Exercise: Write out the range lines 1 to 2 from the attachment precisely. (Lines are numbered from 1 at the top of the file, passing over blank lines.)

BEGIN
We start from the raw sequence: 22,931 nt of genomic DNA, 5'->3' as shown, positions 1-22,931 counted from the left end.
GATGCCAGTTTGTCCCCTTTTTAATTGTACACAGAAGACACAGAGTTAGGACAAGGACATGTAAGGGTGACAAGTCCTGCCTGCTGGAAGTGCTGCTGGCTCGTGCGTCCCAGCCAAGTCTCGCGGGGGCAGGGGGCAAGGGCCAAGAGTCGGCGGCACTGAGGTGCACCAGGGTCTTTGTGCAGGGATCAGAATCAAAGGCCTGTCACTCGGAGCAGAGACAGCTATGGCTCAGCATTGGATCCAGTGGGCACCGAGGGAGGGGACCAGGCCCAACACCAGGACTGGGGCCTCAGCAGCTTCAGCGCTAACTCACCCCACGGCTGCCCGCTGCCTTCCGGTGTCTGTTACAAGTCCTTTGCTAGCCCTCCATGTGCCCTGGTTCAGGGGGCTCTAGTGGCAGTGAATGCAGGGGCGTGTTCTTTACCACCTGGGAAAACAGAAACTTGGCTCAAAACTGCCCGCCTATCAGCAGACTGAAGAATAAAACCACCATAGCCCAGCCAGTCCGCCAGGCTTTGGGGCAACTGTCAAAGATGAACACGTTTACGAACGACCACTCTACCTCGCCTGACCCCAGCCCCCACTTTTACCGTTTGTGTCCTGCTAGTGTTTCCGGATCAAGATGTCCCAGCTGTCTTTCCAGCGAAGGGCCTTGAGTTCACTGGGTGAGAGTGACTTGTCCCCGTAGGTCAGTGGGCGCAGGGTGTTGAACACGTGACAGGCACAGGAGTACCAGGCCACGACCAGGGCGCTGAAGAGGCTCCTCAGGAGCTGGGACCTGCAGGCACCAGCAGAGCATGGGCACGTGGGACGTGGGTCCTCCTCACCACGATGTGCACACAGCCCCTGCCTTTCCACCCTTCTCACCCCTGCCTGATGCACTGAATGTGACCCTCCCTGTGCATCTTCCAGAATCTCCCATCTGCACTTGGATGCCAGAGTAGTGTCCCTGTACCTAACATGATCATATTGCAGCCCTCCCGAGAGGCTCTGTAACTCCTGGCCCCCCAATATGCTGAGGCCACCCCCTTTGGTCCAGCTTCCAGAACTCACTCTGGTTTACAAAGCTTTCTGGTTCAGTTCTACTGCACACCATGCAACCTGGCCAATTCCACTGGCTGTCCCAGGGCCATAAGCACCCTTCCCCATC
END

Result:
We start from the raw sequence: 22,931 nt of genomic DNA, 5'->3' as shown, positions 1-22,931 counted from the left end.
GATGCCAGTTTGTCCCCTTTTTAATTGTACACAGAAGACACAGAGTTAGGACAAGGACATGTAAGGGTGACAAGTCCTGCCTGCTGGAAGTGCTGCTGGCTCGTGCGTCCCAGCCAAGTCTCGCGGGGGCAGGGGGCAAGGGCCAAGAGTCGGCGGCACTGAGGTGCACCAGGGTCTTTGTGCAGGGATCAGAATCAAAGGCCTGTCACTCGGAGCAGAGACAGCTATGGCTCAGCATTGGATCCAGTGGGCACCGAGGGAGGGGACCAGGCCCAACACCAGGACTGGGGCCTCAGCAGCTTCAGCGCTAACTCACCCCACGGCTGCCCGCTGCCTTCCGGTGTCTGTTACAAGTCCTTTGCTAGCCCTCCATGTGCCCTGGTTCAGGGGGCTCTAGTGGCAGTGAATGCAGGGGCGTGTTCTTTACCACCTGGGAAAACAGAAACTTGGCTCAAAACTGCCCGCCTATCAGCAGACTGAAGAATAAAACCACCATAGCCCAGCCAGTCCGCCAGGCTTTGGGGCAACTGTCAAAGATGAACACGTTTACGAACGACCACTCTACCTCGCCTGACCCCAGCCCCCACTTTTACCGTTTGTGTCCTGCTAGTGTTTCCGGATCAAGATGTCCCAGCTGTCTTTCCAGCGAAGGGCCTTGAGTTCACTGGGTGAGAGTGACTTGTCCCCGTAGGTCAGTGGGCGCAGGGTGTTGAACACGTGACAGGCACAGGAGTACCAGGCCACGACCAGGGCGCTGAAGAGGCTCCTCAGGAGCTGGGACCTGCAGGCACCAGCAGAGCATGGGCACGTGGGACGTGGGTCCTCCTCACCACGATGTGCACACAGCCCCTGCCTTTCCACCCTTCTCACCCCTGCCTGATGCACTGAATGTGACCCTCCCTGTGCATCTTCCAGAATCTCCCATCTGCACTTGGATGCCAGAGTAGTGTCCCTGTACCTAACATGATCATATTGCAGCCCTCCCGAGAGGCTCTGTAACTCCTGGCCCCCCAATATGCTGAGGCCACCCCCTTTGGTCCAGCTTCCAGAACTCACTCTGGTTTACAAAGCTTTCTGGTTCAGTTCTACTGCACACCATGCAACCTGGCCAATTCCACTGGCTGTCCCAGGGCCATAAGCACCCTTCCCCATC